Why it’s healthy to step off your hedonic treadmill
Why it’s healthy to step off your hedonic treadmill
At what point do you say, I’m happy with what I’ve got?

Have you purchased a dental practice because that is what everyone else was doing, been ecstatic about it for a short while but then not felt quite satisfied? Or earned six figures in a year for the first time and still thought you could have done more?

If so, you’re not alone. Actually, studies suggest that it is very common. While you may find that you could have had your best year yet, happiness with your current situation does not last long.

This phenomenon has been observed for decades. In the late 1970s, American scholars Brickman, Coates and Janoff-Bulman set out to determine how people adapted to happiness. Based on their findings, lottery winners were shown to have similar levels of happiness before and after winning. This suggested that there wasn’t a consistent correlation between increased happiness and personal financial gains and that the foundational level of happiness for the lottery winners over time would remain nearly the same.

I noticed an advert for The National Lottery the other day that was promoting winning “£10k every month for 30 years”. Among the top percentiles of earners in society, dentists often match, if not exceed, this level of positive cash flow. This is an aspirational amount of income and yet from experience, clients aren’t always satisfied with it, it doesn’t service their needs.

At what point do you say I’m happy with what I’ve got? comparisons to others can make you feel dissatisfied with what you have achieved.

To ensure clients are maximising their hard-earned cash we run a personal budget exercise with them. As accountants, we see the ins and outs of their business finances but can be blind to how the £10k drawn from the business is deployed each month.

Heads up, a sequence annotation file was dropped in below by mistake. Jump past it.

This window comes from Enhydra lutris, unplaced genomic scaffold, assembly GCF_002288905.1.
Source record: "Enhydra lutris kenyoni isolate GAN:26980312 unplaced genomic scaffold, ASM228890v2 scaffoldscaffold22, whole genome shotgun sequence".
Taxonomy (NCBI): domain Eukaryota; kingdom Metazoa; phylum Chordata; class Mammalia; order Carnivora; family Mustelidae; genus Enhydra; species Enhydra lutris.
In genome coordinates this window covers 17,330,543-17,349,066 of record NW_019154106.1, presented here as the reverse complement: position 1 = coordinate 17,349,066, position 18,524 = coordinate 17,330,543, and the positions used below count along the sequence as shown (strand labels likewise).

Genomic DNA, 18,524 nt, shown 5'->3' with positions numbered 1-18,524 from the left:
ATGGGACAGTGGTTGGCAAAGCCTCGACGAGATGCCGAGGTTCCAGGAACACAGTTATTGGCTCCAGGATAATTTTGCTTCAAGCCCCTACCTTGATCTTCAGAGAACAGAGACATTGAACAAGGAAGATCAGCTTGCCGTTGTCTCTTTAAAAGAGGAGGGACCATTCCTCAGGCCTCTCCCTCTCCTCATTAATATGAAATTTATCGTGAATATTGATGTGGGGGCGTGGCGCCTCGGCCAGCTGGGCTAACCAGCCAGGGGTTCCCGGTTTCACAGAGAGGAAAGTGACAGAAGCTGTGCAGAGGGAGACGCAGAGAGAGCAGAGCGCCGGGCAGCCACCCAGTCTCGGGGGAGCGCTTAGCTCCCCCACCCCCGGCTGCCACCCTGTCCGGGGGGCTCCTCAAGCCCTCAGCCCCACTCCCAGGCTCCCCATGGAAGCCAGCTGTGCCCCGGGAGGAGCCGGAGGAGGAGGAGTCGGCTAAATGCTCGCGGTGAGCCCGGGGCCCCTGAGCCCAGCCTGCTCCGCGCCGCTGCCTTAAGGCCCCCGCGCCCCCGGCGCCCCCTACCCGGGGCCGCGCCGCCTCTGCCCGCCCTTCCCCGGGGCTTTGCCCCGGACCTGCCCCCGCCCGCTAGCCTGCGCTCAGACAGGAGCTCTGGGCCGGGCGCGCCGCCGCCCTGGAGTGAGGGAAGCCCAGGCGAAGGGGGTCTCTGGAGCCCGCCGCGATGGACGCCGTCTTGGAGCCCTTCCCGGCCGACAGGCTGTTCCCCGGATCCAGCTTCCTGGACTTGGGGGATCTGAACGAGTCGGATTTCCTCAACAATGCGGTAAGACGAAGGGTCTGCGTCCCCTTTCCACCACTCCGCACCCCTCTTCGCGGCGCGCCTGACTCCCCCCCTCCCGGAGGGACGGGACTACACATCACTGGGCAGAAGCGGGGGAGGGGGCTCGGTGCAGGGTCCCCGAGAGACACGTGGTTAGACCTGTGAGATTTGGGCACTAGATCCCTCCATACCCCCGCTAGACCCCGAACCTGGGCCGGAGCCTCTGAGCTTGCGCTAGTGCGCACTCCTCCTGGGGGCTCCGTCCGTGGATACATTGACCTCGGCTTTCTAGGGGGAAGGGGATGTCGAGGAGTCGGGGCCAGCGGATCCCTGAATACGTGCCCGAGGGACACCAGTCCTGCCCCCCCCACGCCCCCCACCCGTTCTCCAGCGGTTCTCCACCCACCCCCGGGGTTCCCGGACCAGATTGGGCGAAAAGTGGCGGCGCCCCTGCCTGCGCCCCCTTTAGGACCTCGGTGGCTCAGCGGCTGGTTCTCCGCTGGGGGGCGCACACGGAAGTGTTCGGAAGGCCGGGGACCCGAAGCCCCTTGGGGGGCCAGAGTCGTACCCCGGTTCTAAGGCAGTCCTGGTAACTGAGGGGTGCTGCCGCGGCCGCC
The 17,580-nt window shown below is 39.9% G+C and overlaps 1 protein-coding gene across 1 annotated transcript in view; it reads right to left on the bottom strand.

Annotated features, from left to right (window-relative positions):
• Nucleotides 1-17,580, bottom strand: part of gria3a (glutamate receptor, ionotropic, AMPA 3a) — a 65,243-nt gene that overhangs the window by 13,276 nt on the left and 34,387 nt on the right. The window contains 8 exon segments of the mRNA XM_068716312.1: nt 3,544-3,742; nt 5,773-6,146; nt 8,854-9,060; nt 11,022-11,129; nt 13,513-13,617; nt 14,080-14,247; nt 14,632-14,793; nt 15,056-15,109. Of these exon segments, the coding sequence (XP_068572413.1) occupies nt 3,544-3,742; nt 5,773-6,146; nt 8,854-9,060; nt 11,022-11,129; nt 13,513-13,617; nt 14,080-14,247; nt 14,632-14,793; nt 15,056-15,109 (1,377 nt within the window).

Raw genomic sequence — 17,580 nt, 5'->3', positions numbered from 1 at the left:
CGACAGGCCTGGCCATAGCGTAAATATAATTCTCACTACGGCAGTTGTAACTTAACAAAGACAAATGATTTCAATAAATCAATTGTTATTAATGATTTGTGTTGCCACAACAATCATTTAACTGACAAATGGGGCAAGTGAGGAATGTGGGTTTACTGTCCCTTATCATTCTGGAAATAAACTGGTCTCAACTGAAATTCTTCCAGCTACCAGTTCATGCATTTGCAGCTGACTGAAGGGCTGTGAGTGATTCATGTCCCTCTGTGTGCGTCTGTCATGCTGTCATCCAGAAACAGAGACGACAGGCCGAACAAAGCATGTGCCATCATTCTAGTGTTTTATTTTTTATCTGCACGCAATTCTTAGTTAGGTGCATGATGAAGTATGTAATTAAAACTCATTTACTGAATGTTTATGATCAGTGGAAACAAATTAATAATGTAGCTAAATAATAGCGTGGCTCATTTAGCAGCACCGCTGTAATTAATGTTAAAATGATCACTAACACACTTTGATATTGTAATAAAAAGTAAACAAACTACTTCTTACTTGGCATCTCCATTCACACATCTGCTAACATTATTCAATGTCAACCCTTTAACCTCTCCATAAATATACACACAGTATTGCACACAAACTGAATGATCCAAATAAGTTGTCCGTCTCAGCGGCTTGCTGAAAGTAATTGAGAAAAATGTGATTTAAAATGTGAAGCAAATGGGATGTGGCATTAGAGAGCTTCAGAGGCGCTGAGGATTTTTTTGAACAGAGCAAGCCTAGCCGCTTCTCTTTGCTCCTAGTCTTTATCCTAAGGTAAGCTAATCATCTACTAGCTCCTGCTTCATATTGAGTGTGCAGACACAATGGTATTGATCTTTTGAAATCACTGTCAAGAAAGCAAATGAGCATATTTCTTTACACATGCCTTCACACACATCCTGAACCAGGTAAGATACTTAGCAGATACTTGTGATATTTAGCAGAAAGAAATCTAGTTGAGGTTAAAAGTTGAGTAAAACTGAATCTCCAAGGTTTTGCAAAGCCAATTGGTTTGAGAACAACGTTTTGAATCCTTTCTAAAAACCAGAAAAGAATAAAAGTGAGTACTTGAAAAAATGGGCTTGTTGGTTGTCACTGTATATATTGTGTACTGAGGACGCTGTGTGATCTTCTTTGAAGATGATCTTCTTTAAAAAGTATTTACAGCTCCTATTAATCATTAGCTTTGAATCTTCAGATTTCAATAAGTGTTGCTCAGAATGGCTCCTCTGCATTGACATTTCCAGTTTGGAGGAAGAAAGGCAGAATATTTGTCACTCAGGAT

Initially, we ask clients to breakdown their monthly personal spending using a simple template, we then assess to identify any tax leakage. Perhaps you’re extracting funds from your company each month to squirrel away in ISA…sounds sensible but when you consider you might be suffering tax at 32.5% when you withdraw this amount for negligible interest in a personal bank account, is this really the best use of your funds?

As well as ensuring current needs are being met, working through the exercise closely with our clients also helps us identify their future goals and aspirations. This enables us to map out a bespoke, tax-efficient pay plan for them to help them get there.

I’m not saying at all that you shouldn’t stop trying to push yourself, but maybe once in a while, it’s healthy to step off your hedonic treadmill, or at least lower the speed setting. Working smarter and not harder. When you slow down and look out of the window, you may realise that your peers do not have everything as it seems. The most important grass to water is yours.

Kyle Fraser
By Kyle Fraser Trainee Accountant
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